What does MBR sludge cause?
Membrane bioreactor (MBR) technology has emerged as the preferred wastewater treatment technology. MBR is, in fact, one of the most significant innovations in wastewater treatment, as it overcomes the drawbacks of traditional plants, such as large space requirements for secondary clarifiers, liquid–solid separation issues, excess sludge production, and limitations with recalcitrant removal. MBRs have been used for wastewater treatment and reclamation in both municipal and industrial settings.
An MBR combines a traditional biological treatment system with physical liquid–solid separation via membrane filtration into a single system. High-quality effluent, higher volumetric loading rates, shorter hydraulic retention times (HRT), longer solid retention times (SRT), less sludge production, and the potential for simultaneous nitrification/denitrification in long SRTs are all advantages of MBR technology over ASP.
The use of membranes eliminates the need for secondary clarifiers in the system. The removal of secondary clarifiers and the operation of MBR at a lower HRT result in significantly reduced plant area requirements. However, there are some drawbacks to using MBR technology, such as higher energy costs, the need to control membrane fouling issues, and the potential high costs of periodic membrane replacement.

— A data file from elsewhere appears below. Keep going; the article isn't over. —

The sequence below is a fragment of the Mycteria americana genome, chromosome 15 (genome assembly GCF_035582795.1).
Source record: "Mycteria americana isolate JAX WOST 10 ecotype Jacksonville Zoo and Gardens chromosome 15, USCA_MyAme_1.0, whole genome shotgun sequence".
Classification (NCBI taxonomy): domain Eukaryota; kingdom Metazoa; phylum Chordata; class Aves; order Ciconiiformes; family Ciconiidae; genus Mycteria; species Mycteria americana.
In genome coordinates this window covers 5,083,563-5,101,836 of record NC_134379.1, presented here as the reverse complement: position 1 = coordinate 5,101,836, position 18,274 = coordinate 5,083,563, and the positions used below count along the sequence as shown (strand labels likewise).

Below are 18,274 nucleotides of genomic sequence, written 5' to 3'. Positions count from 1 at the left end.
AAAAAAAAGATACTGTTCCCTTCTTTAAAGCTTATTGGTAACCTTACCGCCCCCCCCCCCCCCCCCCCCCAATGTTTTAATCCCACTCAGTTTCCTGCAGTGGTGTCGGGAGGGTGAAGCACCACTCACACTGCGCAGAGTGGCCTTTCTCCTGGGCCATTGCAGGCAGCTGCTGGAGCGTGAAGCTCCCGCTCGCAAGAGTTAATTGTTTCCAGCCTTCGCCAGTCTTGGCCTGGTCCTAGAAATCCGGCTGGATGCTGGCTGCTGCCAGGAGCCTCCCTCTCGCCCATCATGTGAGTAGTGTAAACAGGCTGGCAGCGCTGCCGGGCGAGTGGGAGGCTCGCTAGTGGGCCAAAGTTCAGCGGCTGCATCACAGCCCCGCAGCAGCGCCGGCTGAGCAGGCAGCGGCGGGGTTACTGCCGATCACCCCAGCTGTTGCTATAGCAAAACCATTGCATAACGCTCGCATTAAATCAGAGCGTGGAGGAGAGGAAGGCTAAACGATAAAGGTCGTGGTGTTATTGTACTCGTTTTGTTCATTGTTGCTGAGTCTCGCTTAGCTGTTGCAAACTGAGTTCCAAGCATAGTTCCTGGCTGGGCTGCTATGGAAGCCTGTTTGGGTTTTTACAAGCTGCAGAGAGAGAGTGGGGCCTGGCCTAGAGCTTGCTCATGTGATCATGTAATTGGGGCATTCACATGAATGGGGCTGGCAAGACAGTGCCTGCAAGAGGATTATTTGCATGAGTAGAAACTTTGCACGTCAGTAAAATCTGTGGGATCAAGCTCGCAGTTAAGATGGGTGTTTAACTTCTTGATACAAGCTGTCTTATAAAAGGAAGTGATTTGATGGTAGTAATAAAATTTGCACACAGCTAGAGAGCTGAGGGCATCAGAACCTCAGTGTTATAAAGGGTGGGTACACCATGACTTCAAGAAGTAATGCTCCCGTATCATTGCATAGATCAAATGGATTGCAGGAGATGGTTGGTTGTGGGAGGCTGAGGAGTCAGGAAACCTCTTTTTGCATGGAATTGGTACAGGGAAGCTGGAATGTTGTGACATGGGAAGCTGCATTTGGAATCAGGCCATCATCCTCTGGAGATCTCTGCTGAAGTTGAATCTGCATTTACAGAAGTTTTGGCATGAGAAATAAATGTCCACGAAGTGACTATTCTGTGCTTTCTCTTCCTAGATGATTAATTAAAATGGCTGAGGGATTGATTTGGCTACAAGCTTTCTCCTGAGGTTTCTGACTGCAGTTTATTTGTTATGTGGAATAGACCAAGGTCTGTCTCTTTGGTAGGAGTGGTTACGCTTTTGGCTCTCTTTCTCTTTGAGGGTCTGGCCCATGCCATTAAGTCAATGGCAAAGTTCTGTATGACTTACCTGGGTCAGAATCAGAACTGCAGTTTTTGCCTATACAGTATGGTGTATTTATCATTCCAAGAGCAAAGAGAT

Membrane fouling in MBR:
Membrane fouling is defined by the International Union of Pure and Applied Chemistry (IUPAC) Working Party on Membrane Nomenclatures as "the process resulting in loss of performance of a membrane due to the deposition of suspended or dissolved substances on its external surfaces, at its pore openings, or within its pores."
These foulants can be suspended particulates (microorganisms and cell debris), colloids, or solutes in the MLSS. Membrane fouling is caused by physicochemical interactions between foulants and membrane material. Failure to control membrane fouling in MBRs appropriately may result in failure to treat the required design flows in some cases.
Fouling in MBRs takes several forms, including pore narrowing, pore clogging, and cake formation. Foulants clogging membrane micropores is referred to as pore clogging. The size of the particle and the size of the membrane pore both play a role in pore clogging. Sticky substances in the solution aid in the attachment of materials in the pores. Cake formation, on the other hand, is caused by the continuous accumulation of bacteria clusters, biopolymers, and inorganic matter on the membrane, which forms a layer (bio cake). The cake layer strengthens the membrane's filtration resistance.
What is clogging?
The agglomeration of gross solids within or at the entrance to the membrane channels is referred to as clogging. Sludging is a term used to describe clogging within the channels.
Rags (or braids) formed from aggregated filamentous matter (specifically textile fibers such as cotton wool) in the feedwater can clog municipal wastewater treatment membranes. This is referred to as 'ragging' or 'braiding.' Sludging and ragging are the most common causes of unscheduled manual intervention in municipal MBRs.
Although it still appears to be a roughly inverse relationship between fouling and clogging. If the membrane channel is clogged with a highly fouling industrial sludge, fouling occurs. However, if there is a reasonable quality sludge with a relatively high sustainable flux, clogging (or, more specifically, sludging, the filling of the membrane channels with solids, sometimes referred to as 'localized dewatering') becomes apparent.